By tracking all stellar photons and making predictions for how the Milky Way should appear in ultraviolet, visual and heat radiation, scientists have been able to calculate a complete picture of how stellar light is distributed throughout our Galaxy. An understanding of these processes is a crucial step towards gaining a complete picture of our Galaxy and its history.

The modelling of the distribution of light in the Milky Way follows on from previous research that Prof Popescu and Dr Richard Tuffs from the Max Planck Institute for Nuclear Physics conducted on modelling the stellar light from other galaxies, where the observer has an outside view.

Commenting on the research, Dr Tuffs, one of the co-authors of the paper, said: “It has to be noted that looking at galaxies from outside is a much easier task than looking from inside, as in the case of our Galaxy.”

Scientists have also been able to show how the stellar light within our Galaxy affects the production of gamma-ray photons through interactions with cosmic rays. Cosmic rays are high-energy electrons and protons that control star and planet formation and the processes governing galactic evolution. They promote chemical reactions in interstellar space, leading to the formation of complex and ultimately life-critical molecules.

Dr Tuffs added: “Working backwards through the chain of interactions and propagations, one can work out the original source of the cosmic rays.”

The research, funded by the Leverhulme Trust, was strongly interdisciplinary, bringing together optical and infrared astrophysics and astro-particle physics. Prof Popescu notes: “We had developed some of our computational programs before this research started, in the context of modelling spiral galaxies, and we need to thank the UK’s Science and Technology Facility Council (STFC) for their support in the development of these codes. This research would also not have been possible without the support of the Leverhulme Trust, which is greatly acknowledged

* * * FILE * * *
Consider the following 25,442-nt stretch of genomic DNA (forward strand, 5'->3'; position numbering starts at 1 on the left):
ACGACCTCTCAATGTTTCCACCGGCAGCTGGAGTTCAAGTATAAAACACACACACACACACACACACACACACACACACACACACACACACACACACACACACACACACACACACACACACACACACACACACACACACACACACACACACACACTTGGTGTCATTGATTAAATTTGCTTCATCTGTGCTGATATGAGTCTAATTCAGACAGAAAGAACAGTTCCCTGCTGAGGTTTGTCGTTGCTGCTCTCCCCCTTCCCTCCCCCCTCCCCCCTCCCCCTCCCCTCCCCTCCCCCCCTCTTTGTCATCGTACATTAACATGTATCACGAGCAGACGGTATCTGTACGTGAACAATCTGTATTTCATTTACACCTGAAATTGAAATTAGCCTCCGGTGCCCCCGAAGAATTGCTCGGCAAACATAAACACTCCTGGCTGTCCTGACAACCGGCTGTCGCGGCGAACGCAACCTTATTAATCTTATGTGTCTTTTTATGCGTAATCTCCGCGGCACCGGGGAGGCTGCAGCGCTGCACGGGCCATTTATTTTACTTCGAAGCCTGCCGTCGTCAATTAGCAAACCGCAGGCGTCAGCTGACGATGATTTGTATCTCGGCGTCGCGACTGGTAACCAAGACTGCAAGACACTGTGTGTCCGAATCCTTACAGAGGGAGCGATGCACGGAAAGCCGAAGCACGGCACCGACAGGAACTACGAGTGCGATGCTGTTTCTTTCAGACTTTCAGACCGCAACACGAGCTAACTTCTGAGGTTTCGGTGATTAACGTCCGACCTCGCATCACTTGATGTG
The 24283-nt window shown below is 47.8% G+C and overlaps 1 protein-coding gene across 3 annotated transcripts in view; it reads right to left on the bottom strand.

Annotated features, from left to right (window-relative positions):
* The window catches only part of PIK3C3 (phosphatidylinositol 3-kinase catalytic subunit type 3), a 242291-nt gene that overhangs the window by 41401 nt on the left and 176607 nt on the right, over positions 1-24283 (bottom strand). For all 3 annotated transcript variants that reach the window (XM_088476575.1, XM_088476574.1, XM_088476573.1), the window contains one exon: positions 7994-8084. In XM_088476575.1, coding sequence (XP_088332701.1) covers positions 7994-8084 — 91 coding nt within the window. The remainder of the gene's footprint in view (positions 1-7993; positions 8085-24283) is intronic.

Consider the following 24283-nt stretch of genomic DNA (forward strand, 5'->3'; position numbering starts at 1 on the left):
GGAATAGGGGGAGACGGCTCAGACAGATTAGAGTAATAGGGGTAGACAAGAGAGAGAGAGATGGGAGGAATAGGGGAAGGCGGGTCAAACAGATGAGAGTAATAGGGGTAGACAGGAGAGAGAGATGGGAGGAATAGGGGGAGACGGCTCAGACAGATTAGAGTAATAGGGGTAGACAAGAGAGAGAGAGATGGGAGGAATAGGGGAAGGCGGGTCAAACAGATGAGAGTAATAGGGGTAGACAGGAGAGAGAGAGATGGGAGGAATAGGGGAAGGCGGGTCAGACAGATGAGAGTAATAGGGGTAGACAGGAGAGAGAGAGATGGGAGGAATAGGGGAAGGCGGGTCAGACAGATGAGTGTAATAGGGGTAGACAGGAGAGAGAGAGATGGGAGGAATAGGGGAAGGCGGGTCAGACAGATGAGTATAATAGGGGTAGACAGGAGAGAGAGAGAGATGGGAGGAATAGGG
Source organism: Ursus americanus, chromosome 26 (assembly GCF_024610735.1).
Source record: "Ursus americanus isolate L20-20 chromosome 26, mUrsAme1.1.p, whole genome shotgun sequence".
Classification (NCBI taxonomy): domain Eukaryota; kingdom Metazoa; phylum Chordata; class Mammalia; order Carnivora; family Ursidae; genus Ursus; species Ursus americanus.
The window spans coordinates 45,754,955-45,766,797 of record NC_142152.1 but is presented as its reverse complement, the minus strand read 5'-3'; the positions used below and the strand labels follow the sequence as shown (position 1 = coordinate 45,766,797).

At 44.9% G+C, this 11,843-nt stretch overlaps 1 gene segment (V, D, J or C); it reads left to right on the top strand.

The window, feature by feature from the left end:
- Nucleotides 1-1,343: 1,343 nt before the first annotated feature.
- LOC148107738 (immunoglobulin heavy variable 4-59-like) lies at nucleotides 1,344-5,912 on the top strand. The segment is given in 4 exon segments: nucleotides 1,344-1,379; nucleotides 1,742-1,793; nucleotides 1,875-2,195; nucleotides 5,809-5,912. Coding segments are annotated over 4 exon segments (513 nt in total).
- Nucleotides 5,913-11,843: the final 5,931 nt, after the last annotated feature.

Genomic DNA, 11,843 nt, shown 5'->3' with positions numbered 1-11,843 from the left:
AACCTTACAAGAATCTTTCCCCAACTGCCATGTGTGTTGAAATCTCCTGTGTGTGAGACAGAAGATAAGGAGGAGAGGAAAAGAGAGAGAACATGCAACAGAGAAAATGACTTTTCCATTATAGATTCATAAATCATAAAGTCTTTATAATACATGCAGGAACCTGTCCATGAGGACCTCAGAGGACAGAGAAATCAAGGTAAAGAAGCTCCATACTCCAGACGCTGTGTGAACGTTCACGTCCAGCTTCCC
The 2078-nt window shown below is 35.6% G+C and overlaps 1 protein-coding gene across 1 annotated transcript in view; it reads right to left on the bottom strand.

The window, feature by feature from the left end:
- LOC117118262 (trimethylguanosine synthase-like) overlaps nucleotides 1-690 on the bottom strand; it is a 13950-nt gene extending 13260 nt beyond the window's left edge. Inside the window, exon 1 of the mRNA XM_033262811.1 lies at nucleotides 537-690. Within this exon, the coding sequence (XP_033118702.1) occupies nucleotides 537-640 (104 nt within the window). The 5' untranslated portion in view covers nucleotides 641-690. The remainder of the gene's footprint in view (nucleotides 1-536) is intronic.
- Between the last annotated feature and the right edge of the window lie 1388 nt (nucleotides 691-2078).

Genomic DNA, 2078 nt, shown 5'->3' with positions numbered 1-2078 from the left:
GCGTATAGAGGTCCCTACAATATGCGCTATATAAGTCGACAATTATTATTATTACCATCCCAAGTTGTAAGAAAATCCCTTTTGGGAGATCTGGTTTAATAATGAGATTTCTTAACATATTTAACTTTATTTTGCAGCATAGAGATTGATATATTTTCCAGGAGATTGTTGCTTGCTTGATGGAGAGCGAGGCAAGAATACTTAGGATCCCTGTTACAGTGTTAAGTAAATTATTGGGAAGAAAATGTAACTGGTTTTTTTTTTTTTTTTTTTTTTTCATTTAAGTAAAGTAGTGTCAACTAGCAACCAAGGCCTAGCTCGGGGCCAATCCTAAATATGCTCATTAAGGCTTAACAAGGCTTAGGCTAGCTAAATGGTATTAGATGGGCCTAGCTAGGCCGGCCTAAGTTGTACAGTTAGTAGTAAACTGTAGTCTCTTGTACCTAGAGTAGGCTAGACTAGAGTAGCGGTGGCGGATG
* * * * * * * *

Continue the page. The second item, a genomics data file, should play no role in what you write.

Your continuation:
IMAGE….An all-sky image of the Milky Way, as observed by the Planck Space Observatory in infrared. The data contained in this image were used in this research and were essential in calculating the distribution of the light energy of our galaxy.
Credit: ESA / HFI / LFI consortia.

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Made with SoundCloud

JAXA launches radiation belt research satellite on enhanced Epsilon rocket. 

Marking its first operational launch, an enhanced version of Japan’s Epsilon rocket blasted off carrying a mission to study how Earth’s Van Allen radiation belts could affect future astronauts and robotic missions.

The Exploration of Energization and Radiation in Geospace launched from the Uchinoura space center at 8pm Japan Standard Time (6am EDT), beginning a 13-minute climb to a highly elliptical orbit. Epsilon’s three stages performed flawlessly, clearing the vehicle towards operational status.

Operated by JAXA, the Japanese Aerospace Exploration Agency, ERG will work in conjunction with NASA’s dual Radiation Belt Solar Probes, which were launched in 2012. Together, the three spacecraft will study high-energy electrons and their interactions with space weather. ERG, in an elliptical orbit, will measure conditions downstream from the RBSP probes, which are closer to Earth’s equator.

RBSP was approved by NASA for an extended mission in 2014 with the intent of working jointly with ERG; JAXA received funding from the Japanese government for ERG largely in part to the two agencies plans to incorporate the two missions.

Once ERG successfully reached orbit, JAXA renamed the satellite Arase, after a dynamic river flowing near the Uchinoura launch base.

UPDATE: Official JAXA highlight video from the Arase mission: